The university is committed to maintaining an environment that is free from sexual harassment. In keeping with this commitment, we do not tolerate sexual harassment by anyone, including students, faculty, staff, or vendors of the university. The Office of Civil Rights of the U.S. Department of Education defines sexual harassment under Title IX of the Education Amendments of 1972 as consisting of “verbal or physical conduct of a sexual nature, imposed on the basis of sex, by an employee or agent of a recipient that denies, limits, provides different, or conditions the provision of aid, benefits, services, or treatment protected under Title IX.”

Sexual harassment is any unwelcome conduct of a sexual nature. This may include sexual advances; requests for sexual favors; and other verbal, physical, or visual conduct based on sex when:

  • Submission to such conduct is made either explicitly or implicitly as a term or condition of an individual’s employment or education
  • Submission to or rejection of such conduct by an individual is used as the basis for academic or employment decisions affecting the individual
  • Such conduct has the purpose or effect of substantially interfering with an individual’s academic or professional performance or creating an intimidating, hostile, or offensive employment or educational environment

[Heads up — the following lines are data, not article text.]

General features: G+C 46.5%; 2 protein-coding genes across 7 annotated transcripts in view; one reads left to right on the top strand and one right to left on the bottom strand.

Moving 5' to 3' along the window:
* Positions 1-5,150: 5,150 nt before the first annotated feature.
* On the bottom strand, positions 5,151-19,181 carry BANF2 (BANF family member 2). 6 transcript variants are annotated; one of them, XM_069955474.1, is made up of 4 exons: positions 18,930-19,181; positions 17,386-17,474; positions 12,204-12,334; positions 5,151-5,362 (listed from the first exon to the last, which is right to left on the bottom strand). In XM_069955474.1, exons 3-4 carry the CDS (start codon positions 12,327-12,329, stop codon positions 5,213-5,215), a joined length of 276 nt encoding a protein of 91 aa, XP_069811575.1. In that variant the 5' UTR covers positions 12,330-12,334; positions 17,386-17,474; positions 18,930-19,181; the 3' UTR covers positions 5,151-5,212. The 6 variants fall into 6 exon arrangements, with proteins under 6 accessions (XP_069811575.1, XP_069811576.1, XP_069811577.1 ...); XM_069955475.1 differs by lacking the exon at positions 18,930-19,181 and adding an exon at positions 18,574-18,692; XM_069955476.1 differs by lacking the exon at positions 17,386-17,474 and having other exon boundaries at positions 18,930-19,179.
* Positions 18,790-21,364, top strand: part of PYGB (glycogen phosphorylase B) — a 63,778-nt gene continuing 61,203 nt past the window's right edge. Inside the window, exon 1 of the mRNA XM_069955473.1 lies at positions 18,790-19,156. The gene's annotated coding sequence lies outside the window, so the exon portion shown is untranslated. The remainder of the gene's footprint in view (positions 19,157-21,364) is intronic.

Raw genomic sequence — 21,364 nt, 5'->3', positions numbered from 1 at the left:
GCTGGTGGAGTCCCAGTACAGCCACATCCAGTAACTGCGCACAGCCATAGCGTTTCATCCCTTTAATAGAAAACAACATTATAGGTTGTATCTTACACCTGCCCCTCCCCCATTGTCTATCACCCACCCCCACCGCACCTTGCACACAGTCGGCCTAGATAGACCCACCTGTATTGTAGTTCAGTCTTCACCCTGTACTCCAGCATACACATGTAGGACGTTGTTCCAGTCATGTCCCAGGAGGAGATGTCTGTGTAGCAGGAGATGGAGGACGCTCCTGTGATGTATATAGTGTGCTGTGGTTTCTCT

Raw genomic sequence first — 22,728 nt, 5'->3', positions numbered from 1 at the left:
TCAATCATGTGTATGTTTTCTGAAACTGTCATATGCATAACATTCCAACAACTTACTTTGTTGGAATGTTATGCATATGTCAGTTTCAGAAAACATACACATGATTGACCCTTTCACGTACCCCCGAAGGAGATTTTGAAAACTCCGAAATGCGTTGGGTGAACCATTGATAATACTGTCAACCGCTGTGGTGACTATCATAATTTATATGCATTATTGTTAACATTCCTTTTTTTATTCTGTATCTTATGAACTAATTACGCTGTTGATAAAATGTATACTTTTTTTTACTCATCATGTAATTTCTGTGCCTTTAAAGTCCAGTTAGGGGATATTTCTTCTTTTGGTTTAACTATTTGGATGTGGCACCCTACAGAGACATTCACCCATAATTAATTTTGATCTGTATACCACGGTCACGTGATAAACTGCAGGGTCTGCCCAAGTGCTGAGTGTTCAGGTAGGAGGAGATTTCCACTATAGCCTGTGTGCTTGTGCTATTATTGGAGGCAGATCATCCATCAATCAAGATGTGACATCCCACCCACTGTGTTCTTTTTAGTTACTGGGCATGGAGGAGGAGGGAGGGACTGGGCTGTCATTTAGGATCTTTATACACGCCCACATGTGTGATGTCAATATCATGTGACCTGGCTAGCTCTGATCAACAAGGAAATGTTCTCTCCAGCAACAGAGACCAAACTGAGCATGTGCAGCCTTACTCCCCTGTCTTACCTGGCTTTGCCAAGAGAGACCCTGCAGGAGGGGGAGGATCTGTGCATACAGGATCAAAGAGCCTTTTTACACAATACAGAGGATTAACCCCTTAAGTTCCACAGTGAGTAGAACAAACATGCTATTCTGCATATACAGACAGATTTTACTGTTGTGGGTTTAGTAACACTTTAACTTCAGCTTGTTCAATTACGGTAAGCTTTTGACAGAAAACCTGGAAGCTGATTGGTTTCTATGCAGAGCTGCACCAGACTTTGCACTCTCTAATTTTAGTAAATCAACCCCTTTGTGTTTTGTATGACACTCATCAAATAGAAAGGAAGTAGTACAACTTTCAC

Sexual harassment encompasses any sexual attention that is unwanted and can take many forms, but most sexual harassment falls into three categories: verbal, visual, and physical.

Sexual harassment is especially serious when it threatens relationships between teacher and student, or supervisor and subordinate. In such situations, sexual harassment exploits unfairly the power inherent in a faculty member’s or supervisor’s position. 
 
Through grades, wage increases, recommendations for graduate study, promotion, and the like, a teacher or supervisor can have a decisive influence on a student’s, staff member’s, or faculty member’s career at the university and beyond. While sexual harassment most often takes place in situations involving a power differential between persons, PLNU also recognizes sexual harassment may occur between persons of the same status within the university. PLNU will not tolerate behavior between or among members of the university community that creates an unacceptable work or educational environment.

Any student who feels he or she has experienced or witnessed harassment should, when possible, inform the harasser the conduct is unwelcome and must stop. If the student does not wish to confront the harasser, or if confrontation has not been effective, the courses of action noted below should be taken if a student has experienced or witnessed sexual harassment in any university context, such as the following examples:

  • As an employee of the university
  • From a student peer
  • From a faculty member
  • From a staff member